Review Hindi

Cobalt Blue review: Visually arresting feature that falters in its storytelling

Release Date: 02 Apr 2022 / 01hr 52min


Cinestaan Rating

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Sonal Pandya

The Netflix film’s central characters wade in and out of a tale that is more dreamy than actualized.

A brother and sister who are poles apart, a mysterious stranger, and a fraught family setting form the backdrop of Netflix’s Cobalt Blue (2022). The drama explores the romantic and personal aspirations of Tanay (Neelay Mehendale) and Anuja (Anjali Sivaraman) and how their paths shortly intersect for a while, only to take them in opposite directions.

Set in 1996, in Kochi, Kerala, the feature revolves around the Dixit family who have settled in the southern state since the 1980s. The Maharashtrian family lives in an old, sprawling house behind the offices of a spice exports company.

Recovering from the sudden, consecutive deaths of elders in the household, the family arranges to allow a paying guest to take the top floor and plans for the wedding of eldest son Aseem (Anant Vijay Joshi). Both have lasting consequences on their future.

Tanay is immediately taken in by the new paying guest (Prateik Babbar) and fascinated by the artwork and installations he makes. The colour blue is almost always present in the frames that they inhabit together. Soon, they embark on a clandestine, passionate relationship which devastates Tanay when it ends abruptly.

It turns out that his sister Anuja, who couldn’t see beyond hockey, found a connection in the nameless stranger as well, and elopes when her parents push for an arranged marriage. The parents, played by Shishir Sharma and Geetanjali Kulkarni, are constantly worried about their place in proper society and continue as if nothing is amiss.

With a dutiful older son, the actions of their youngest embarrass them and when she returns, alone; they force her to yield to their wishes. Both Tanay and Anuja, chafing against what society expects of them, and with their own desires for their futures, break out in different ways, yet always against their family.

The story and screenplay is by Sachin Kundalkar, who has adapted his own 2006 Marathi novel into a feature. Strangely, the film does not contain any director’s credit. The result is an odd pairing; even as the visuals draw you in, the overall arc of the feature and where it is going leave you confused.

The languorous pace of the film doesn’t help. As the background music by Clinton Cerejo and the stunning, almost poetic cinematography by Vincenzo Condorelli linger to emphasize certain moments, objects and events, reminding us of their importance, it confounds us with its passage of time. How long does Anuja disappear? How long does the guest stay with them? These are just the tip of the questions that form.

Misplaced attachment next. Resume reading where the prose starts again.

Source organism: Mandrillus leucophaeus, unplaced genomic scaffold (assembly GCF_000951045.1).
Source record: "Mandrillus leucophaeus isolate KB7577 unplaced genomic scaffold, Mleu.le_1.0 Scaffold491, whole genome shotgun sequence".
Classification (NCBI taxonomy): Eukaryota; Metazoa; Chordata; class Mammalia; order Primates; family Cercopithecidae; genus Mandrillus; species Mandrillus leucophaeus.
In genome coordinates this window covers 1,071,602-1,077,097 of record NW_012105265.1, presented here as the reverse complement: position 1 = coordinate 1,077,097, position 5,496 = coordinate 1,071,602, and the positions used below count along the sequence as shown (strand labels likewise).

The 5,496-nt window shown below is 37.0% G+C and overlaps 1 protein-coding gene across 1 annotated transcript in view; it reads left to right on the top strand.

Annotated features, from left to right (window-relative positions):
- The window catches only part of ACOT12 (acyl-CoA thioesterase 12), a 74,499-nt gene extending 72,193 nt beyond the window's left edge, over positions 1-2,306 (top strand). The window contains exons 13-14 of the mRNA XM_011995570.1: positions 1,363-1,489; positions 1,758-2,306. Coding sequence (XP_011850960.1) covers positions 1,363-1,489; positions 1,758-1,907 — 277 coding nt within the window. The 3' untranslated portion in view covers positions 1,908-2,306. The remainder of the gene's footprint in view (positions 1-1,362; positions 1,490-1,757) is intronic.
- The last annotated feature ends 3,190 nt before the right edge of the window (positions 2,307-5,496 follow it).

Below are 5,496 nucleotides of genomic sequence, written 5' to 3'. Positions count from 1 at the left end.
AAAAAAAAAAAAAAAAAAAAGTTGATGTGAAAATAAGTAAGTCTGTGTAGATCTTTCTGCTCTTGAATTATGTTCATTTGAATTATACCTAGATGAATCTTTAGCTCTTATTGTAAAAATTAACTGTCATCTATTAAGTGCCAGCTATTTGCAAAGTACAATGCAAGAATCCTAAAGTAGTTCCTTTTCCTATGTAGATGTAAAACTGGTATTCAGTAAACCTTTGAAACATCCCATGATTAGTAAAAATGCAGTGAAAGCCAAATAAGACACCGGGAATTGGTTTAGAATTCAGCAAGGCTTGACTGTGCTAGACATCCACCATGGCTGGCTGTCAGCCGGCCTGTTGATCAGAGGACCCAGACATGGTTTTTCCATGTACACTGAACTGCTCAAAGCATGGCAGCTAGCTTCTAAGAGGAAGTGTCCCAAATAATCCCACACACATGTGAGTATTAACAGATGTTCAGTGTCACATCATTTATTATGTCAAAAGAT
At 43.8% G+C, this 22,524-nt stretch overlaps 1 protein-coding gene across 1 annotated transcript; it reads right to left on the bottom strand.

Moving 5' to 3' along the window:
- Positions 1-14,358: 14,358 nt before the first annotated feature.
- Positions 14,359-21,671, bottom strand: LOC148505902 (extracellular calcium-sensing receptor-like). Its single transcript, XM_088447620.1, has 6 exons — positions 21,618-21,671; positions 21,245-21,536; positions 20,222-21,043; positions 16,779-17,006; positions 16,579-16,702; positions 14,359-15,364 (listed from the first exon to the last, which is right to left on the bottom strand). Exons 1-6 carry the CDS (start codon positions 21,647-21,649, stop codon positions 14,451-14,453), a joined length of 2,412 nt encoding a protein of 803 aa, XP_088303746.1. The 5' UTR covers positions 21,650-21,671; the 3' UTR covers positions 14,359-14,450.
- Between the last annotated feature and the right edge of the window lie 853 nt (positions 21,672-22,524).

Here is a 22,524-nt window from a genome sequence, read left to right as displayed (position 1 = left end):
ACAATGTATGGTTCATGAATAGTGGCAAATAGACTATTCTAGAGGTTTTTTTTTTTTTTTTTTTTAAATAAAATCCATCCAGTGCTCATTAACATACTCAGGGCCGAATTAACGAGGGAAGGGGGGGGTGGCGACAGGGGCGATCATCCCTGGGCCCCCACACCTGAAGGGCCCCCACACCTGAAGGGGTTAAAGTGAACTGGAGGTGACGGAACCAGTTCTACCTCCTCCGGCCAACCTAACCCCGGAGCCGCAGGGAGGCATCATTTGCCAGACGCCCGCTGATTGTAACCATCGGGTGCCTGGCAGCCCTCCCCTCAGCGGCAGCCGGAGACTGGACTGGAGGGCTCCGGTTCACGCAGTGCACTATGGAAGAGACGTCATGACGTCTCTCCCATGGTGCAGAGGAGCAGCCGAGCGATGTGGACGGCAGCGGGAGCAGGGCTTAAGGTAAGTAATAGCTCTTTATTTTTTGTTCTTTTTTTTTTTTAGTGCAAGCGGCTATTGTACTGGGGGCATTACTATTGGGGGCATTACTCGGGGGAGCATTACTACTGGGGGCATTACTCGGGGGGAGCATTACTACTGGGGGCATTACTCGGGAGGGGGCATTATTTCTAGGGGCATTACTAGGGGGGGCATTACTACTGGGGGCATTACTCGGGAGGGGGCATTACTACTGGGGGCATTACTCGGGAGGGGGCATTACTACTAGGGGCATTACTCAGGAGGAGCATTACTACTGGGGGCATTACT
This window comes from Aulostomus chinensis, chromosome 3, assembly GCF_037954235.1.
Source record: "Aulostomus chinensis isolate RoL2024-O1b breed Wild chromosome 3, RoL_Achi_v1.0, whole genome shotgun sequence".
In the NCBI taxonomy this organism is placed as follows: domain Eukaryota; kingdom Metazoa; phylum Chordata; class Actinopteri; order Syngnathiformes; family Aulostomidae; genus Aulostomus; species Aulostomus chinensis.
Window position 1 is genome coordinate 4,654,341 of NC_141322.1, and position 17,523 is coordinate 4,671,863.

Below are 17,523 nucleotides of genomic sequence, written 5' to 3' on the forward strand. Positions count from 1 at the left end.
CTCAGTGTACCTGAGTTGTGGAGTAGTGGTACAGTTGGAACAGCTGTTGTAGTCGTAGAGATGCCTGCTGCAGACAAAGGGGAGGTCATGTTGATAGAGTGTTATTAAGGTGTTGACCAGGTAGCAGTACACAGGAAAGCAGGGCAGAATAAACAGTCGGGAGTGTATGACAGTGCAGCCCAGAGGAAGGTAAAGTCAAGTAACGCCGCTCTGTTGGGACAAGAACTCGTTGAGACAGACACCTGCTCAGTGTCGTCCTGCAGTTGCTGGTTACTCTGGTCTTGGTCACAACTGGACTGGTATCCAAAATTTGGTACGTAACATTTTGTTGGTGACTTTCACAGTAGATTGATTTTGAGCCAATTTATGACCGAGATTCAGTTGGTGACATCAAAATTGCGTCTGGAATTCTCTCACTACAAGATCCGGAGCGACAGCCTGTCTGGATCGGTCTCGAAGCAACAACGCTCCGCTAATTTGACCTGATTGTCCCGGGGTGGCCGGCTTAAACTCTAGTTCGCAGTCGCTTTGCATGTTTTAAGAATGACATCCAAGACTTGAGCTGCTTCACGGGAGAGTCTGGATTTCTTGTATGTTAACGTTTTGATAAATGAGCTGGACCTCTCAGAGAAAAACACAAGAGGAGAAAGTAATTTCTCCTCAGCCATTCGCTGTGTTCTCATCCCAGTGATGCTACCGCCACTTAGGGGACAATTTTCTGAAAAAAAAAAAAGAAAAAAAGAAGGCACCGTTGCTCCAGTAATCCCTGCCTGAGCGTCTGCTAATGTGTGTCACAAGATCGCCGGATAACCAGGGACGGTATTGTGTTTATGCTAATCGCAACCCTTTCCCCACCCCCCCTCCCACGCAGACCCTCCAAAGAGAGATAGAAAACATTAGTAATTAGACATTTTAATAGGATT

Mehendale has the wide-eyed curiosity of a newcomer; however, in most scenes, he comes off as distant, even as he pours out his soul via his writings and poems. Anjali Sivaraman as the tomboyish younger sister is effective in her scenes, but we don’t know much about her apart from the fact that she yearns to go against her family’s expectations of what a young woman should do in life.

Babbar, as the nameless stranger, remains an enigma even as the film ends and we never know him beyond his brief but meaningful flings with the siblings. Sharma, Kulkarni and Joshi enact their parts well, but again, as we see them through Tanay and Anuja’s eyes, aside from a brief flashback scene, we only see part of the characters.

Neil Bhoopalam, as Tanay’s closeted professor, with whom he strikes up an ill-advised affair, is meaningful in his small part. His speech to Tanay about his own past is heartbreaking and a harsh reality for many before section 377 of the Indian Penal Code was abolished. Poornima Indrajith stands out as the nun Mary and Dixit family friend who sees something of herself in Anuja’s rebellion and tries to help her.

As an LGBTQ love story, Cobalt Blue has its moments, especially as it normalizes and captures male desire. But the story does a disservice to its characters by not developing them in a meaningful way for better impact. Instead, they wade in and out of a tale that is more dreamy than actualized.

Cobalt Blue is now streaming on Netflix.

 

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